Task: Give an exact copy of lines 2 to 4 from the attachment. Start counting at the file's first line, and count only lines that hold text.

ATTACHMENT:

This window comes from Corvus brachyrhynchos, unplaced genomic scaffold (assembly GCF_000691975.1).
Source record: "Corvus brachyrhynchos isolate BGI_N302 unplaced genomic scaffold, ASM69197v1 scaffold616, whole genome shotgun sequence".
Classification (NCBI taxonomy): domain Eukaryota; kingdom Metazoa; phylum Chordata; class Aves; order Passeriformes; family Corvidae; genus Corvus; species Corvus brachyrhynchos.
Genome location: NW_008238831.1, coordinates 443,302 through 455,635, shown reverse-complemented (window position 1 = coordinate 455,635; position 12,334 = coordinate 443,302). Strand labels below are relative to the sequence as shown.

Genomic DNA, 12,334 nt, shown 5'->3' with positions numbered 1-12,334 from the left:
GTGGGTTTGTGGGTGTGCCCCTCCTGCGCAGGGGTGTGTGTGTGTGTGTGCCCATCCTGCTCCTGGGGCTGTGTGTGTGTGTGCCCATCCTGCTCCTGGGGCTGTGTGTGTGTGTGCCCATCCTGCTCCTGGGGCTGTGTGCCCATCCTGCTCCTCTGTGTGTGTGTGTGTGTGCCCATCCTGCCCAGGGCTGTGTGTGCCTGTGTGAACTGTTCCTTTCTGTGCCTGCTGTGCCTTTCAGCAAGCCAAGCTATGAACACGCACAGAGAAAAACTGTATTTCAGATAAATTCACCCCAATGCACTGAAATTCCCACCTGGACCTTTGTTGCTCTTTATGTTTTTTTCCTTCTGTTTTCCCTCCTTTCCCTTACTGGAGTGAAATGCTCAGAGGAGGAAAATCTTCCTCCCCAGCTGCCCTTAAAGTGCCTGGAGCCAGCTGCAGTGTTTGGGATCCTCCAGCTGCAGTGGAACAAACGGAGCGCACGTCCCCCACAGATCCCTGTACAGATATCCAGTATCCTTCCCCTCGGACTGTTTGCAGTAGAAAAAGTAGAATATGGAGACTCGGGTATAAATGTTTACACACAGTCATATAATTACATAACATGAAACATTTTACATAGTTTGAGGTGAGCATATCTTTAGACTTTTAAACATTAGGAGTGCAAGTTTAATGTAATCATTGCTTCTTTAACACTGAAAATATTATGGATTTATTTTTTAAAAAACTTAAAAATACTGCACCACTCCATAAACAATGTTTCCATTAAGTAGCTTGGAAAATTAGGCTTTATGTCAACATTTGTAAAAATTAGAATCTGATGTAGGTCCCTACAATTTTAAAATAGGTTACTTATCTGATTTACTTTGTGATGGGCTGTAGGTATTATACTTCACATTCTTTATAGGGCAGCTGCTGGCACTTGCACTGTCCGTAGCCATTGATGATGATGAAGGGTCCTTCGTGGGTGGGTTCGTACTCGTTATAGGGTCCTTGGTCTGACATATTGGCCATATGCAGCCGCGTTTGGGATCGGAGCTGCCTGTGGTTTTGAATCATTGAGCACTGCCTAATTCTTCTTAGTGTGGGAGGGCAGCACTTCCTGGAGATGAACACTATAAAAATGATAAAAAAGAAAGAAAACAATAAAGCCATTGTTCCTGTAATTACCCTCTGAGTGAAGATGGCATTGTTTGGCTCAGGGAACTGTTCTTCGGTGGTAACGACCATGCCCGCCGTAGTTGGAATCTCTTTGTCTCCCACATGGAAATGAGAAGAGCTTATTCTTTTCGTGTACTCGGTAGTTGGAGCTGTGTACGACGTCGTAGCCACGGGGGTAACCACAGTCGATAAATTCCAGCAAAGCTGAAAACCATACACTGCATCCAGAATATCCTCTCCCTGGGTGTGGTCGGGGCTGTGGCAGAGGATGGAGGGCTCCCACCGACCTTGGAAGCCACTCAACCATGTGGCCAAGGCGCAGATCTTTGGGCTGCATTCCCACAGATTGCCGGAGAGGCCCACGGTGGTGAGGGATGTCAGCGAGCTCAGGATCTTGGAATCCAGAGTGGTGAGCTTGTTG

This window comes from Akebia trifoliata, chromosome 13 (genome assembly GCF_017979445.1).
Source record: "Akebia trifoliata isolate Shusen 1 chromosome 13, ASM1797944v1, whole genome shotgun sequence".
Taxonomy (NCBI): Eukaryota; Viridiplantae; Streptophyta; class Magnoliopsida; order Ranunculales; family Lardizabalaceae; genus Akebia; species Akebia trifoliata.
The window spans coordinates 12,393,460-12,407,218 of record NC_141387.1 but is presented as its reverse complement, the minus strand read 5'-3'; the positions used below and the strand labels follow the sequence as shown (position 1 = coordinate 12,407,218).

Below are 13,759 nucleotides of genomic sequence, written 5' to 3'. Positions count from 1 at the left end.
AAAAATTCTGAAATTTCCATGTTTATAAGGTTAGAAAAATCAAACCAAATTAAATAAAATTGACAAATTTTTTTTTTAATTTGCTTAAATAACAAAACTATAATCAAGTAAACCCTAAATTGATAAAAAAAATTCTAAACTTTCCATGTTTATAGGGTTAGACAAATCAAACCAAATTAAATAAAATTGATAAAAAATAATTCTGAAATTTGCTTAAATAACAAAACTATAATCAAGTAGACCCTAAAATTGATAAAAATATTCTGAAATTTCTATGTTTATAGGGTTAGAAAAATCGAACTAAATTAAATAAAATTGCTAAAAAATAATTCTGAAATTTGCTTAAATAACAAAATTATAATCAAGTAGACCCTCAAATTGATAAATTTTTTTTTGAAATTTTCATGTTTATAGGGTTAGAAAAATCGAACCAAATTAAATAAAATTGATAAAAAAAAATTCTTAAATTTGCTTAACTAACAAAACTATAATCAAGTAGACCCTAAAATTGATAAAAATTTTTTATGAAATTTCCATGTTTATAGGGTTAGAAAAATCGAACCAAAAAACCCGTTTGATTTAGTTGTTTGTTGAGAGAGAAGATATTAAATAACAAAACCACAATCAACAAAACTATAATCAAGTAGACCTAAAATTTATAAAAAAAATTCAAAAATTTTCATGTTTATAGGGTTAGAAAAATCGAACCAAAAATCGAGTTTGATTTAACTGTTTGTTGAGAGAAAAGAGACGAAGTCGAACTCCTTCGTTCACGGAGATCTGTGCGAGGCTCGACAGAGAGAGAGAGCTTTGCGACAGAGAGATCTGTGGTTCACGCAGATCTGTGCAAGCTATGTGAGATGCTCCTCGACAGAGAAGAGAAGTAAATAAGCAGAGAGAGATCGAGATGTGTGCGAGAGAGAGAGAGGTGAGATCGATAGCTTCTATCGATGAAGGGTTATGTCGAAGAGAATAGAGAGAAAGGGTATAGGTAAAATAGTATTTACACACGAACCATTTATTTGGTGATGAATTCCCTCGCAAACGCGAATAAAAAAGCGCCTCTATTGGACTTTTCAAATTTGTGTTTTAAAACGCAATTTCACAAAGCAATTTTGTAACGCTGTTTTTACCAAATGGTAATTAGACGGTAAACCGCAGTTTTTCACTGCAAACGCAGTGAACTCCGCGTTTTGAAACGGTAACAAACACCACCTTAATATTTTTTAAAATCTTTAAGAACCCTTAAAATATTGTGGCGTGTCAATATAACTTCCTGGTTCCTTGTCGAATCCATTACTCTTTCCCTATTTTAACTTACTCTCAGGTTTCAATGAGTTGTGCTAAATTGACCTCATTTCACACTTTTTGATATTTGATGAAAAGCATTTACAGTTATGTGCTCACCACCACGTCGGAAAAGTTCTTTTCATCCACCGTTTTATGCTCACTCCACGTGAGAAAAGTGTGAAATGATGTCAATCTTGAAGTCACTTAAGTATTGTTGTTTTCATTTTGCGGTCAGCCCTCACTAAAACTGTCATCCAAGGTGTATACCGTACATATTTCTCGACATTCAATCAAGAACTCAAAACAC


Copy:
Source record: "Corvus brachyrhynchos isolate BGI_N302 unplaced genomic scaffold, ASM69197v1 scaffold616, whole genome shotgun sequence".
Classification (NCBI taxonomy): domain Eukaryota; kingdom Metazoa; phylum Chordata; class Aves; order Passeriformes; family Corvidae; genus Corvus; species Corvus brachyrhynchos.
Genome location: NW_008238831.1, coordinates 443,302 through 455,635, shown reverse-complemented (window position 1 = coordinate 455,635; position 12,334 = coordinate 443,302). Strand labels below are relative to the sequence as shown.